Here’s a big secret no-one knew ;0) …online marketing today is very similar to offline marketing!
You want to create a product that people want to both buy in to, and that people will keep coming back to too. You want to have products that are recognised for the value they add to the space and that stimulate debate and conversations.You want to be known in the marketplace as a leader in that field, recognised for what you give to those who buy into you.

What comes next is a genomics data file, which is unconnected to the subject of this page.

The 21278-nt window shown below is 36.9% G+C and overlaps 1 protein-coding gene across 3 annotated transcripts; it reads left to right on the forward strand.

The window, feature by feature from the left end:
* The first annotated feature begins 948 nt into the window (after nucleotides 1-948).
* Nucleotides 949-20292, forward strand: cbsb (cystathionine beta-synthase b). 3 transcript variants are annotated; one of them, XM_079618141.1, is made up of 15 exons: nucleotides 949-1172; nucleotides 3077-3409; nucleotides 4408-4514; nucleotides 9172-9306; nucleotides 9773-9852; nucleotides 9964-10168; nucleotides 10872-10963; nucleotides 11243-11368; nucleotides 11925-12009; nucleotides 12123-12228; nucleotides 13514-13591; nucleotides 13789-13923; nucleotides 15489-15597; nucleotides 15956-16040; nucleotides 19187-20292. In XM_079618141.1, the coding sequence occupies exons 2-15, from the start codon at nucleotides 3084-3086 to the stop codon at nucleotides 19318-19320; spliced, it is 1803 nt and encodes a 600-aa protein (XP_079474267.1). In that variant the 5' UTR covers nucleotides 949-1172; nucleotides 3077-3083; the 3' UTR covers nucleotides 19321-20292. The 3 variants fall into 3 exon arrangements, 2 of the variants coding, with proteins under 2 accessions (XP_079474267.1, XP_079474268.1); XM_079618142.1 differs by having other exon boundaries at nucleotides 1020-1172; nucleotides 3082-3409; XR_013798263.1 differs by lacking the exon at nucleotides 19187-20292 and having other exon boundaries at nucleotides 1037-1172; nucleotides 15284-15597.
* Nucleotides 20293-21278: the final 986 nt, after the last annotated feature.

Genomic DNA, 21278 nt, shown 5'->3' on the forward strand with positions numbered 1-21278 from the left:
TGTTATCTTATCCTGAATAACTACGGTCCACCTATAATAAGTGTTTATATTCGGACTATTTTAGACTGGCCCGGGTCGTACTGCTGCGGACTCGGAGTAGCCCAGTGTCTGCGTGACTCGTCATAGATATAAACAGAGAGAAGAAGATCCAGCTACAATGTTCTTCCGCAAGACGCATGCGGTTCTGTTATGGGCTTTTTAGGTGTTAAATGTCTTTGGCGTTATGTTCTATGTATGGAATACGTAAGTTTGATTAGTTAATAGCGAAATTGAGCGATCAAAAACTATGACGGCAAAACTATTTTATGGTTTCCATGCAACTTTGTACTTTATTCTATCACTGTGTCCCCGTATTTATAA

Advertising agencies use traditional old style media to tap into our emotions and stimulate conversations and help us identify when we are out shopping in stores. Billboards, posters, leaflets all help re-enforce that familiarity created by that image of the sexy female pouting or husky hunk posing to some chilled tune in an idyllic setting using that laptop or driving that car or lounging on that new leather 3 piece suite. The idea is that we want to be those people, and that by buying those products we can. It is of course a symptom of a fucked up existence that a lot of us feel the need to do this, but it’s how it is. It’s the way society works, it drives consumerism and helps keep things ticking over – heck, why shouldn’t people get to live out their dreams, what’s wrong with a little artificially induced self actualisation, be anyone you want to be right? A huge topic in itself, yet like it or not, it’s a part of this conversation, people talk about things that are good or cool or interesting, people want to be associated with these and as a result will talk about them, be it over coffee, over a pint, at home, on the phone, the list could of course go on.